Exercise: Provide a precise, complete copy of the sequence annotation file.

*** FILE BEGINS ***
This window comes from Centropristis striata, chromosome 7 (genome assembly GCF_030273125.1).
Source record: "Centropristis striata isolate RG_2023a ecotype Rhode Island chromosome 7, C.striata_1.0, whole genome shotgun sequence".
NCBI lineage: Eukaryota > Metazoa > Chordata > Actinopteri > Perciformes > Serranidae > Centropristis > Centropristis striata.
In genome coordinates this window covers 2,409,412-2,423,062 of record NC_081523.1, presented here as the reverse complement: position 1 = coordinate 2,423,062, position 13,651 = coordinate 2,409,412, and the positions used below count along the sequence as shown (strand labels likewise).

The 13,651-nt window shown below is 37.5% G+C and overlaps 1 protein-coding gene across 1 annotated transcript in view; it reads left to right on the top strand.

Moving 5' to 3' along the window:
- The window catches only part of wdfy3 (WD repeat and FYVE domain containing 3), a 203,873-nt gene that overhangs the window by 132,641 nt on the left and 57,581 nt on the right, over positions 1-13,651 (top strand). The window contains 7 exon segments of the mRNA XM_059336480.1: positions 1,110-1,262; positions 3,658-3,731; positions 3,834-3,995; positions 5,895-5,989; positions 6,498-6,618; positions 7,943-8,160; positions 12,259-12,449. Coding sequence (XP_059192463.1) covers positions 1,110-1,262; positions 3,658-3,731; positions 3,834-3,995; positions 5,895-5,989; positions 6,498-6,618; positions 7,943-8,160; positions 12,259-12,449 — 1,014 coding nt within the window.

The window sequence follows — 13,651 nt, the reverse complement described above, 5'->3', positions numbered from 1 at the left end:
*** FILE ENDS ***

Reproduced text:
This window comes from Centropristis striata, chromosome 7 (genome assembly GCF_030273125.1).
Source record: "Centropristis striata isolate RG_2023a ecotype Rhode Island chromosome 7, C.striata_1.0, whole genome shotgun sequence".
NCBI lineage: Eukaryota > Metazoa > Chordata > Actinopteri > Perciformes > Serranidae > Centropristis > Centropristis striata.
In genome coordinates this window covers 2,409,412-2,423,062 of record NC_081523.1, presented here as the reverse complement: position 1 = coordinate 2,423,062, position 13,651 = coordinate 2,409,412, and the positions used below count along the sequence as shown (strand labels likewise).

The 13,651-nt window shown below is 37.5% G+C and overlaps 1 protein-coding gene across 1 annotated transcript in view; it reads left to right on the top strand.

Moving 5' to 3' along the window:
- The window catches only part of wdfy3 (WD repeat and FYVE domain containing 3), a 203,873-nt gene that overhangs the window by 132,641 nt on the left and 57,581 nt on the right, over positions 1-13,651 (top strand). The window contains 7 exon segments of the mRNA XM_059336480.1: positions 1,110-1,262; positions 3,658-3,731; positions 3,834-3,995; positions 5,895-5,989; positions 6,498-6,618; positions 7,943-8,160; positions 12,259-12,449. Coding sequence (XP_059192463.1) covers positions 1,110-1,262; positions 3,658-3,731; positions 3,834-3,995; positions 5,895-5,989; positions 6,498-6,618; positions 7,943-8,160; positions 12,259-12,449 — 1,014 coding nt within the window.

The window sequence follows — 13,651 nt, the reverse complement described above, 5'->3', positions numbered from 1 at the left end: